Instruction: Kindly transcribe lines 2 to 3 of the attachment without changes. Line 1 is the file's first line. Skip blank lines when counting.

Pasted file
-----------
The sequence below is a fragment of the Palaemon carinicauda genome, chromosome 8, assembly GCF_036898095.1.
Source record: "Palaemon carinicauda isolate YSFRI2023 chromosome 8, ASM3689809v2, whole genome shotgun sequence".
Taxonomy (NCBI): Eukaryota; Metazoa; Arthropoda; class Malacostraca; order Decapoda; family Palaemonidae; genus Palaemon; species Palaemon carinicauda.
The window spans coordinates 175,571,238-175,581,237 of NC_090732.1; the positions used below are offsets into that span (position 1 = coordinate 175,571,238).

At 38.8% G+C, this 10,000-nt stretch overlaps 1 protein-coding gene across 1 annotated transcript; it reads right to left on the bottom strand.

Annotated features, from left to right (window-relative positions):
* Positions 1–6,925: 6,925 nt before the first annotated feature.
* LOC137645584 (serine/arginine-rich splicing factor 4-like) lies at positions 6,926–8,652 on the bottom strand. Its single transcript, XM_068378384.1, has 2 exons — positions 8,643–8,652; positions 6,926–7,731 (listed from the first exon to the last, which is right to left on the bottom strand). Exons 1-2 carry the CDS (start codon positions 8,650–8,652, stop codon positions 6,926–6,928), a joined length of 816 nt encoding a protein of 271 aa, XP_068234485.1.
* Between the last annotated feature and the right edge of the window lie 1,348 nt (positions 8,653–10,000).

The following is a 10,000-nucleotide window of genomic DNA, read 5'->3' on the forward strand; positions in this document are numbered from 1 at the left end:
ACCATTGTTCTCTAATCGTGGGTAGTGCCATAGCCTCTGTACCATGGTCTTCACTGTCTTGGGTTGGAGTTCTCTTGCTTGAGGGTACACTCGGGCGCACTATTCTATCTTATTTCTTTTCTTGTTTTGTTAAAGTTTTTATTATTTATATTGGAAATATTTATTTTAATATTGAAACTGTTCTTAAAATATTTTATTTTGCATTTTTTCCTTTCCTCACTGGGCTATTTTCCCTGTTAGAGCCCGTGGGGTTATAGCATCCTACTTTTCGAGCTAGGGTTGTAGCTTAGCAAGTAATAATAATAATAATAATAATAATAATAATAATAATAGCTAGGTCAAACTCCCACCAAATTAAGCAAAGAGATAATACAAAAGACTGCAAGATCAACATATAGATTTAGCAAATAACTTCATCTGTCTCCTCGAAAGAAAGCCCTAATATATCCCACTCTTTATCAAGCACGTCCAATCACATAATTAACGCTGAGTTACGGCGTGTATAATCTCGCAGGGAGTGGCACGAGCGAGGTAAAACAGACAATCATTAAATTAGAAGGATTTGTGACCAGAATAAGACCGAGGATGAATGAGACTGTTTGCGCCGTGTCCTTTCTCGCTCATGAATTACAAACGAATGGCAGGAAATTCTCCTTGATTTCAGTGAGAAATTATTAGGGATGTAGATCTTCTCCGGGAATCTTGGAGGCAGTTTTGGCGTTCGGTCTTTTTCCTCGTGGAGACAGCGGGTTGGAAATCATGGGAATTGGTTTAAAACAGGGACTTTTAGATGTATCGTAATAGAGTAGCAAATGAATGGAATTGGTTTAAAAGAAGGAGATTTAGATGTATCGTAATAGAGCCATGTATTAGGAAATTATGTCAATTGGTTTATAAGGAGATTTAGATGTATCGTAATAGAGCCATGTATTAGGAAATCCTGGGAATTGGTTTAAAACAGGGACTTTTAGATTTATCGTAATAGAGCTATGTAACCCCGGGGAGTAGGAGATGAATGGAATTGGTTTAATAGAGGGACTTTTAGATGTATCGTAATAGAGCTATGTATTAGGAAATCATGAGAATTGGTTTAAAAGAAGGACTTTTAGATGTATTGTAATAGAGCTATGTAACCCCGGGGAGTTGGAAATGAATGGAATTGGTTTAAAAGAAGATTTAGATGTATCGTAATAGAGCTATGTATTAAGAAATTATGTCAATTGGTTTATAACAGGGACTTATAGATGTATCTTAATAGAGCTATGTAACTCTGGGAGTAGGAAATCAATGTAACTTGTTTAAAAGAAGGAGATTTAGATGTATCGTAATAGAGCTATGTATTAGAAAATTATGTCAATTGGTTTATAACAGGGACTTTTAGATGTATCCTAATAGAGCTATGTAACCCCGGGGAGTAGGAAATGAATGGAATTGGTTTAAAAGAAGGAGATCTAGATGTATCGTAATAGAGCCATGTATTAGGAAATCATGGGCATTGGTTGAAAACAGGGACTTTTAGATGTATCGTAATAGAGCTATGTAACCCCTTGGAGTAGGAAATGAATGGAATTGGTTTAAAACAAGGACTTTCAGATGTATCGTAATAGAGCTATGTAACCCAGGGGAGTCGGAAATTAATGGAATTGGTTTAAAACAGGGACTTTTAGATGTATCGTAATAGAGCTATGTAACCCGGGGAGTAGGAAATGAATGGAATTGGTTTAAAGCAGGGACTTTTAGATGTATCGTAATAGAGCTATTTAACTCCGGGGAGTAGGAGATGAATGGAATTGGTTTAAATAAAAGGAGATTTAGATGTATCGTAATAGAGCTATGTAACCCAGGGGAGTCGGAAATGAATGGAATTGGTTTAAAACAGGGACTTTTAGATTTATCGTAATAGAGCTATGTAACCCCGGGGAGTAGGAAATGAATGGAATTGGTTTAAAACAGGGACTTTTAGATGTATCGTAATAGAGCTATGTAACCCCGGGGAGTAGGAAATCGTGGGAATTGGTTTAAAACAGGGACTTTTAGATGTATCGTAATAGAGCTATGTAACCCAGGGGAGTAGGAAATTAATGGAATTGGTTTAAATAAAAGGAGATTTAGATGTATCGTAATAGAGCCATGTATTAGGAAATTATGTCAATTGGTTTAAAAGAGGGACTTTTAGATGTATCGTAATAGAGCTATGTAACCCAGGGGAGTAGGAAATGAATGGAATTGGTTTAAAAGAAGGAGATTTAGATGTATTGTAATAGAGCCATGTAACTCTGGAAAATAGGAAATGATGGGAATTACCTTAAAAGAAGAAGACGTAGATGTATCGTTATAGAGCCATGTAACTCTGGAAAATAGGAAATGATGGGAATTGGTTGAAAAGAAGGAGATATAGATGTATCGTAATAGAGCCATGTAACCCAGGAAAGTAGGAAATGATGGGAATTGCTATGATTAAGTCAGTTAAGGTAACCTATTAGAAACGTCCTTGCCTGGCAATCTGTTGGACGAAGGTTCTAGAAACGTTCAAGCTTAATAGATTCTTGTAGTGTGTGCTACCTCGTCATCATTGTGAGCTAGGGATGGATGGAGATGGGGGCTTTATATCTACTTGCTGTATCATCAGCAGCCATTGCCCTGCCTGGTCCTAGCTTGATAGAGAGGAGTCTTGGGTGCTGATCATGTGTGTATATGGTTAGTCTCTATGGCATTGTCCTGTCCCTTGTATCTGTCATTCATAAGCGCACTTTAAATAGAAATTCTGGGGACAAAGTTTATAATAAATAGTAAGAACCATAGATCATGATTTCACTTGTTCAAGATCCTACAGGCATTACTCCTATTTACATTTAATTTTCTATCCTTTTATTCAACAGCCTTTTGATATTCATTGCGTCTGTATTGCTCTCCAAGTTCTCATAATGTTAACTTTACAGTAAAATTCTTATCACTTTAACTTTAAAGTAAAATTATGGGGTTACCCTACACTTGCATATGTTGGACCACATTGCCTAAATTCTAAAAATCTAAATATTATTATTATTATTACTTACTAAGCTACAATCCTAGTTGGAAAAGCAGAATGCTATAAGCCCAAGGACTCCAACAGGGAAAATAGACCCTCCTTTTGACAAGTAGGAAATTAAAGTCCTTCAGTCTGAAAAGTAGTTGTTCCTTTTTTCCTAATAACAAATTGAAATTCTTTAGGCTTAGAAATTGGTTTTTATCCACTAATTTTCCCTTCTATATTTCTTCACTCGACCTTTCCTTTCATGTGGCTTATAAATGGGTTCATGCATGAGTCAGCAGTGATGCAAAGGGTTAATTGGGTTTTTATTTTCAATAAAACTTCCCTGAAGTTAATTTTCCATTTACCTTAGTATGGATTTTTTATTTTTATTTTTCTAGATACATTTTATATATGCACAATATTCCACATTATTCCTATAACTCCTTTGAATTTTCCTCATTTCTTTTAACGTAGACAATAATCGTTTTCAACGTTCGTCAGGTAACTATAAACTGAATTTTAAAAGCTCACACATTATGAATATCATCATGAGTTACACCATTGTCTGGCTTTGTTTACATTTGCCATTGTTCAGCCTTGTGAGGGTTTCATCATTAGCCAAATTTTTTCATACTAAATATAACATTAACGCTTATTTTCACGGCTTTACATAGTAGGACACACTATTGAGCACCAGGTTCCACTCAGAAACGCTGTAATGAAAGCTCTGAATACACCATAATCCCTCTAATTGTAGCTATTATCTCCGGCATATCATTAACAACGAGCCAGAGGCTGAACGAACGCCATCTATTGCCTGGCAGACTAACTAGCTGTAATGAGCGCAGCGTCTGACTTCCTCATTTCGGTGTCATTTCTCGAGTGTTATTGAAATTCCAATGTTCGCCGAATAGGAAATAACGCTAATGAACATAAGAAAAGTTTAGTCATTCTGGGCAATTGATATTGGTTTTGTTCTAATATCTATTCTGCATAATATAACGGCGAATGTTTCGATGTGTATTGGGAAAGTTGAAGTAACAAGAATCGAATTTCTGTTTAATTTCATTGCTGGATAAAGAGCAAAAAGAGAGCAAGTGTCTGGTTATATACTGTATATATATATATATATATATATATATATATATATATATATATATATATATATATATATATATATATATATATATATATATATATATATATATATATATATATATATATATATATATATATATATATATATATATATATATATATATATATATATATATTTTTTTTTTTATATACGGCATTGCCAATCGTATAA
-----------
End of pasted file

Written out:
Source record: "Palaemon carinicauda isolate YSFRI2023 chromosome 8, ASM3689809v2, whole genome shotgun sequence".
Taxonomy (NCBI): Eukaryota; Metazoa; Arthropoda; class Malacostraca; order Decapoda; family Palaemonidae; genus Palaemon; species Palaemon carinicauda.